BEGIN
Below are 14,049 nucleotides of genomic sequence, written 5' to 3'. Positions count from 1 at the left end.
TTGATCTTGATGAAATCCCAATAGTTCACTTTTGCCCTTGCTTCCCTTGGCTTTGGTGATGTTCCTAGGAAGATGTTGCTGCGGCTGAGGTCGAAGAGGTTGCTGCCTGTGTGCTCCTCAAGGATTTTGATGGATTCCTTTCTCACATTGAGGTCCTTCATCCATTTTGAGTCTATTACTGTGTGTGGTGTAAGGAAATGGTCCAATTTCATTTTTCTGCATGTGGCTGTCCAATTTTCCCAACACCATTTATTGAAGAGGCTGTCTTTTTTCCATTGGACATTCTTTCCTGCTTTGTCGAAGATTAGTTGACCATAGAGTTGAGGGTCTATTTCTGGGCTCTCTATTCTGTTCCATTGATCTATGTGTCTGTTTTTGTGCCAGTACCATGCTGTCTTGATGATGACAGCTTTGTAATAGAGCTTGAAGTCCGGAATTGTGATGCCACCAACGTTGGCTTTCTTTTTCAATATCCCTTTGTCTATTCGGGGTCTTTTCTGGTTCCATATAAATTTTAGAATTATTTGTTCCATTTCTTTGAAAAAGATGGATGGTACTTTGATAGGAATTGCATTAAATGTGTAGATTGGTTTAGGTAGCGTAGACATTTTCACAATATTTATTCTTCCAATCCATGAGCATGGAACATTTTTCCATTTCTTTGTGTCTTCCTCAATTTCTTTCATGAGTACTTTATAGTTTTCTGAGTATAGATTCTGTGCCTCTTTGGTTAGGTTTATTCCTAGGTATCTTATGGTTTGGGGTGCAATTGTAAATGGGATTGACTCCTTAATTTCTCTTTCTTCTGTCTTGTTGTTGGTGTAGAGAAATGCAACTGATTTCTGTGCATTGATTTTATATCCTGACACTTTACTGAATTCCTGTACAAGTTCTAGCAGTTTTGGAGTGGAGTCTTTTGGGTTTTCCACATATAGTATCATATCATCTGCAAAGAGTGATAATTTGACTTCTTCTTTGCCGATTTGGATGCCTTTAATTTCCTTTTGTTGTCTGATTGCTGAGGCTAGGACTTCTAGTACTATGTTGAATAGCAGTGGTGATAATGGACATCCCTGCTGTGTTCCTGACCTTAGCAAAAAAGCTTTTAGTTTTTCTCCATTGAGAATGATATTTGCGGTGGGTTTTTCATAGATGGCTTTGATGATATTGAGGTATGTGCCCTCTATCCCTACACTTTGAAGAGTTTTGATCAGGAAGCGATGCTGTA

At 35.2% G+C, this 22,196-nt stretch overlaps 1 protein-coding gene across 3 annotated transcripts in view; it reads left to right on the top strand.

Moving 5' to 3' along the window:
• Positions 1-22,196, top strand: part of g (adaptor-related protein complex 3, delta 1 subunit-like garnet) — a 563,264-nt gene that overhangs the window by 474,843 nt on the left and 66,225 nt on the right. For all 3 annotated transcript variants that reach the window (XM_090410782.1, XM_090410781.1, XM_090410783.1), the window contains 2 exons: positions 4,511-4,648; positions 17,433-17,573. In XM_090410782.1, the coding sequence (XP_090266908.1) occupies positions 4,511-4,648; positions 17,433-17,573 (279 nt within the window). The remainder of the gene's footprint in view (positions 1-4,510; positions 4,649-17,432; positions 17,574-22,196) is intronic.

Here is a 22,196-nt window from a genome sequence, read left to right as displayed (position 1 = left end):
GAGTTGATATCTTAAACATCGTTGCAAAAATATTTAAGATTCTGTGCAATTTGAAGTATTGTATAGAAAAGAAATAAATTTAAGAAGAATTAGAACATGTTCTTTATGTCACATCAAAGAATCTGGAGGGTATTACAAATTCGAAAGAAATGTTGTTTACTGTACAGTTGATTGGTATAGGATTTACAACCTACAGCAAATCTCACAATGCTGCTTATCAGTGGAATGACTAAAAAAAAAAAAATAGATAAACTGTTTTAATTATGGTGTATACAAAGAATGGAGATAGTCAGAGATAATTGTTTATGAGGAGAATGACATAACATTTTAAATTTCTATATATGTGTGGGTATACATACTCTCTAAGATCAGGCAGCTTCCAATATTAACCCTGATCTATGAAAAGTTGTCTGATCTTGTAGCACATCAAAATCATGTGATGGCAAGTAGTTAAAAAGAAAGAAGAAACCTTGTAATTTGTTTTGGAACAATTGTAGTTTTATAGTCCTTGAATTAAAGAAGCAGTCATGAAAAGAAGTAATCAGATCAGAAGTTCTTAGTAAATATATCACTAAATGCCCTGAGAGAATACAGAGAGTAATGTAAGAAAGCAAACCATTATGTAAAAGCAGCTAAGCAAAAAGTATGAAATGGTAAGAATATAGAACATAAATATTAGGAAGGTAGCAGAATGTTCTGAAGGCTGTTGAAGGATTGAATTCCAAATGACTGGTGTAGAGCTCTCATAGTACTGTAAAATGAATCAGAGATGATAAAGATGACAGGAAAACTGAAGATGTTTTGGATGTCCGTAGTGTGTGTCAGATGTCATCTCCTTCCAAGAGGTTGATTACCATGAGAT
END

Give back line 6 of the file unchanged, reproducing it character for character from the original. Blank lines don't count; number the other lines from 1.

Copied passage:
Here is a 22,196-nt window from a genome sequence, read left to right as displayed (position 1 = left end):